Posted on February 16, 2021

Pleasant weather, brighter days, lustrous green growths, blooming flowers, chirping birds, clear skies & cool breeze, together mark the advent of king of all seasons – the Spring. This is the time when nature presses the refresh button, creative potential is triggered, and new life starts breathing all around.

This has been the description of spring archived in our memories & literatures across cultures. But this description might take a whole new turn, if the human race, you & me, continue to live as we do. Yes, human-induced climate change has hit our very cherished Spring season.

Here are SIX real- time scientific observations from across globe which highlight the adverse impacts of climate change on spring season.

1.Climate Change is causing SPRING TO START SOONER in UK

According to a landmark 50 year study, Climate change is causing spring to arrive earlier in the UK, causing disruption to natural life cycles which could make food prices rise & insect population collapse.

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2.PROLONGED POLLEN SEASON a trouble for LUNGS in USA and Canada

A nearly three-decades-long study in USA and Canada reports that the pollen season has lengthened, starting 20 days earlier and lasting 8 days more. Pollen triggers asthma, allergies and other respiratory issues. Thus, such prolonged pollen seasons directly affects our health.

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3.EARLY FRUITING & FLOWERING witnessed in Upper Himalayan Region

A field survey conducted by the Uttarkhand Forest Department has revealed that flowering & fruiting in four of the most common plants – Rhododendron, Kafal, Himalayan raspberry (Hisalu) & Himalayan cherry (Bhenkal) have been happening 3-4 months before the normal season. Their natural fruiting & flowering time is late spring or even summers, however, it is now taking place in late January instead.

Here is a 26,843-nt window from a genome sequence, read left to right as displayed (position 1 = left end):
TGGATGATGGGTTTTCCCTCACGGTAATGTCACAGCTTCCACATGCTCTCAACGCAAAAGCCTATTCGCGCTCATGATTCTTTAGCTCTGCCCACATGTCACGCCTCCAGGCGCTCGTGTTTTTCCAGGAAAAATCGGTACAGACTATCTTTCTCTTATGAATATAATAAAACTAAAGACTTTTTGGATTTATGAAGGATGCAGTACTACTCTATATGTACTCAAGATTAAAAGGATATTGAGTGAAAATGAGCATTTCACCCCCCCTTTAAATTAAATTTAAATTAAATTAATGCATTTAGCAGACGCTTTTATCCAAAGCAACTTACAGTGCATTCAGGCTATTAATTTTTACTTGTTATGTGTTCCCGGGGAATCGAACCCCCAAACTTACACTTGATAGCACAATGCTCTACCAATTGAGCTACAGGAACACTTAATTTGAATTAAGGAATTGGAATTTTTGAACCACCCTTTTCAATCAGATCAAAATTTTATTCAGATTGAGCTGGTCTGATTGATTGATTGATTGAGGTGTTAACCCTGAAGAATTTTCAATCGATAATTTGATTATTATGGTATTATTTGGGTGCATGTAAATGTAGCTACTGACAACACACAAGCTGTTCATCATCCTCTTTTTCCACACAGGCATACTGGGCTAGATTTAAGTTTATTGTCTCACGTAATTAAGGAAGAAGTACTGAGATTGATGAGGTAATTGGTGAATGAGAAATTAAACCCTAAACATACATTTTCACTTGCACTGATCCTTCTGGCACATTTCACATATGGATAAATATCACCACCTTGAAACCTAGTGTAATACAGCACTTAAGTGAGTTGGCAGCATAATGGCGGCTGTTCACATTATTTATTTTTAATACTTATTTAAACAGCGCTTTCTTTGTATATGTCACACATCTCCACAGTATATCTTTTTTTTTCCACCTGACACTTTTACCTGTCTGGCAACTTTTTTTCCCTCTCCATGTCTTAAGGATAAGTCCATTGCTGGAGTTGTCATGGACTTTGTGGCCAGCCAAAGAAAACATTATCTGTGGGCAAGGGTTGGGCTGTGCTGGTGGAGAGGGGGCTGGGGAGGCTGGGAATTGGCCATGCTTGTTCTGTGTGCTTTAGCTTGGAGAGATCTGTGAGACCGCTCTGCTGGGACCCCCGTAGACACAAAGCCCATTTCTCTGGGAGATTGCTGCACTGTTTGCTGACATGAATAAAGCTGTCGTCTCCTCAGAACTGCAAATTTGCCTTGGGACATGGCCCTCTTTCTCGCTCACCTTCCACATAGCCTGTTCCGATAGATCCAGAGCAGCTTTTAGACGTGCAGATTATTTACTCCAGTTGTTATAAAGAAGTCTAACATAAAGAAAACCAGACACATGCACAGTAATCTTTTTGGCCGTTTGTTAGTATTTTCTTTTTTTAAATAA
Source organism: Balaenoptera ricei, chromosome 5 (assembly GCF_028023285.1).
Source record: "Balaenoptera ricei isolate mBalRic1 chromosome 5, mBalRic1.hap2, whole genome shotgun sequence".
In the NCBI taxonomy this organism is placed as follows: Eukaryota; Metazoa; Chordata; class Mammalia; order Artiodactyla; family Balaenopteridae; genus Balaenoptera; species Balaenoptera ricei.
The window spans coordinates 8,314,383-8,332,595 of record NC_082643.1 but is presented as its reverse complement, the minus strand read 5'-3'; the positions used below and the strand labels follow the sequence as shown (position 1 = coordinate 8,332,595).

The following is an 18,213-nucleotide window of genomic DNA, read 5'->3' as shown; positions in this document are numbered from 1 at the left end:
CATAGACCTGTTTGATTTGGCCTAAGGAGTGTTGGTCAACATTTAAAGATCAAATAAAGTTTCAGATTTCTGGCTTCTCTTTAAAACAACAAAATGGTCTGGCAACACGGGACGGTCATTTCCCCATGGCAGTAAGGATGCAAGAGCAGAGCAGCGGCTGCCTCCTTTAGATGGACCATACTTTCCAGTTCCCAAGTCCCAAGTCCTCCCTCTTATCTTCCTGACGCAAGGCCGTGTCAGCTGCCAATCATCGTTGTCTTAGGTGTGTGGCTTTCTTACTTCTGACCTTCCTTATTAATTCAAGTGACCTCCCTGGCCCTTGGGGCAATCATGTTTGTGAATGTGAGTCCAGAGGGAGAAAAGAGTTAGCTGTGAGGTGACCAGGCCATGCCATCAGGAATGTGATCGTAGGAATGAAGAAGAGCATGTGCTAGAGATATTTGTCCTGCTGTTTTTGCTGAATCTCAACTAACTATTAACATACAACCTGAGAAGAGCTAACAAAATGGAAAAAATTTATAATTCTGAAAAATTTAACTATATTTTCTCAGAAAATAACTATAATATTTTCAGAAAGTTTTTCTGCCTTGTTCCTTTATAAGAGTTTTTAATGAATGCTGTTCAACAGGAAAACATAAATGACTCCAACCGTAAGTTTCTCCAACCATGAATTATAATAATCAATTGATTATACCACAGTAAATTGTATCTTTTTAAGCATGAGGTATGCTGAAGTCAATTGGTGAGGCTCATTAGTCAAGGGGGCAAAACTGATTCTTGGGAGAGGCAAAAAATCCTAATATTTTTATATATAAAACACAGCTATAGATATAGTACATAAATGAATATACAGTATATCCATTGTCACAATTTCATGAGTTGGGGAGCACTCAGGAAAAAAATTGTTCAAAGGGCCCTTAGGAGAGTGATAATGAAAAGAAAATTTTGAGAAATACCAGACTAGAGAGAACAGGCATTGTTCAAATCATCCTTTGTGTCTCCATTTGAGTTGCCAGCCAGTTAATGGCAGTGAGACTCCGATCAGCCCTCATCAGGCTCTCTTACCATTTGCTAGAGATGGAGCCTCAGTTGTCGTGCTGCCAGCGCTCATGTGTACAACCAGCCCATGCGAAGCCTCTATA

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4.FALSE SPRING witnessed in Turkey

In Turkey, December 2020 was 2.6⁰C higher than the seasonal average. As a result, in Istanbul, some trees started flowering. Dr. Doganay Tolunay from the Istanbul University said “Normally, when the temperature is below 10 degrees, leaves fall from trees. When it is about 10 degrees, trees start to bloom. It is not normal to see trees blooming in December.”

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5.Animals and plants shifting their HOME RANGE

Fifth assessment report of IPCC reports that on a global average, various terrestrial animals and plants have shifted 17 km towards the poles and 11m up in altitude per decade.  As the species move up,  it might lead to a territorial struggle, nutrition and affect their respective populations.

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6. Changing Springs might affect your TEA.

Not just your health, weather, birds and animals but climate change might also be coming after your ‘chai time’! Variations in temperature and precipitation affect tea yield, and also change the complex balance of chemicals that gives tea its flavour and potential health benefits.

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Nature has its own clock that governs the onset and duration of every season. Trees, birds, insects get their cue to reproduce, grow, nest, migrate from the change in climatic factors. A small change in it causes a ripple effect in the environment. And since humans are an integral part of Nature, a profound impact of this change in natural cycles is seen in both human physiology & psychology.

Ironically, the concrete jungle rarely allows us the city dwellers to notice subtle changes of a season which is why it is even more important that we be aware of these phenological changes being observed globally. Because this very disconnect between human & nature is the underlying cause of all environmental anomalies.

And what could have been better occasion than the celebrated welcome festival of spring – Vasant Panchami, to rebuild this connect with Nature. Vasant Panchami is a feat of ancient Indian Environmentalism, dedicated to Devi Saraswati, the goddess of knowledge, music, and art, everything finer in life. It is only fitting that the nature, in this season, is in its most beautiful form. The best way to celebrate this would be to learn from our knowledge on climate change that the impact is here for us to see and experience. We ought to turn back to ancient Indian lifestyles which were innately pro- environmental. . Each lifestyle choice has to be weighed against its potential to harm the environment. Only then we would honour Maa Saraswati in true sense and keep her gift of colors, chirps, fragrance and beauty of spring alive.